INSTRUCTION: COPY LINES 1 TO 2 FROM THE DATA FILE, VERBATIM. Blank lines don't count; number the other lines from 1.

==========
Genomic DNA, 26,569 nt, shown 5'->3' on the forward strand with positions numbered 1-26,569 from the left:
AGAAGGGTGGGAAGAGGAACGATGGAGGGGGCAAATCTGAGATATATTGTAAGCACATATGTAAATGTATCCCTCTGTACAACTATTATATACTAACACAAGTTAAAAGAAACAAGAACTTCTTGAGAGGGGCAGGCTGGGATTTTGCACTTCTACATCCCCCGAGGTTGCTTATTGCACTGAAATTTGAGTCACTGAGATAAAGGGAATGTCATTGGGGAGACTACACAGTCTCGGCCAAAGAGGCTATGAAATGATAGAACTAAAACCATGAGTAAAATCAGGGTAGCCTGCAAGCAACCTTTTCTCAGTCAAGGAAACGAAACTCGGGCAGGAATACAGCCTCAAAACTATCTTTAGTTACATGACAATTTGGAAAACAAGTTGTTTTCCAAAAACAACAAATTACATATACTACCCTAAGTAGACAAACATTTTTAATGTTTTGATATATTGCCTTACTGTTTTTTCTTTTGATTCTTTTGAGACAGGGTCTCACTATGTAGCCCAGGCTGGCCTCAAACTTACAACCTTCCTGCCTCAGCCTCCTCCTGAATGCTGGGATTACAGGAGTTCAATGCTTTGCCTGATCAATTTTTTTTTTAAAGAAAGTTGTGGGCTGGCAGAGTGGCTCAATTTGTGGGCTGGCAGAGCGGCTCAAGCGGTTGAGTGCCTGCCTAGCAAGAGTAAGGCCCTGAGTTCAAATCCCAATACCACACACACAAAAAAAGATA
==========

Genomic DNA, 26,569 nt, shown 5'->3' on the forward strand with positions numbered 1-26,569 from the left:
AGAAGGGTGGGAAGAGGAACGATGGAGGGGGCAAATCTGAGATATATTGTAAGCACATATGTAAATGTATCCCTCTGTACAACTATTATATACTAACACAAGTTAAAAGAAACAAGAACTTCTTGAGAGGGGCAGGCTGGGATTTTGCACTTCTACATCCCCCGAGGTTGCTTATTGCACTGAAATTTGAGTCACTGAGATAAAGGGAATGTCATTGGGGAGACTACACAGTCTCGGCCAAAGAGGCTATGAAATGATAGAACTAAAACCATGAGTAAAATCAGGGTAGCCTGCAAGCAACCTTTTCTCAGTCAAGGAAACGAAACTCGGGCAGGAATACAGCCTCAAAACTATCTTTAGTTACATGACAATTTGGAAAACAAGTTGTTTTCCAAAAACAACAAATTACATATACTACCCTAAGTAGACAAACATTTTTAATGTTTTGATATATTGCCTTACTGTTTTTTCTTTTGATTCTTTTGAGACAGGGTCTCACTATGTAGCCCAGGCTGGCCTCAAACTTACAACCTTCCTGCCTCAGCCTCCTCCTGAATGCTGGGATTACAGGAGTTCAATGCTTTGCCTGATCAATTTTTTTTTTAAAGAAAGTTGTGGGCTGGCAGAGTGGCTCAATTTGTGGGCTGGCAGAGCGGCTCAAGCGGTTGAGTGCCTGCCTAGCAAGAGTAAGGCCCTGAGTTCAAATCCCAATACCACACACACAAAAAAAGATA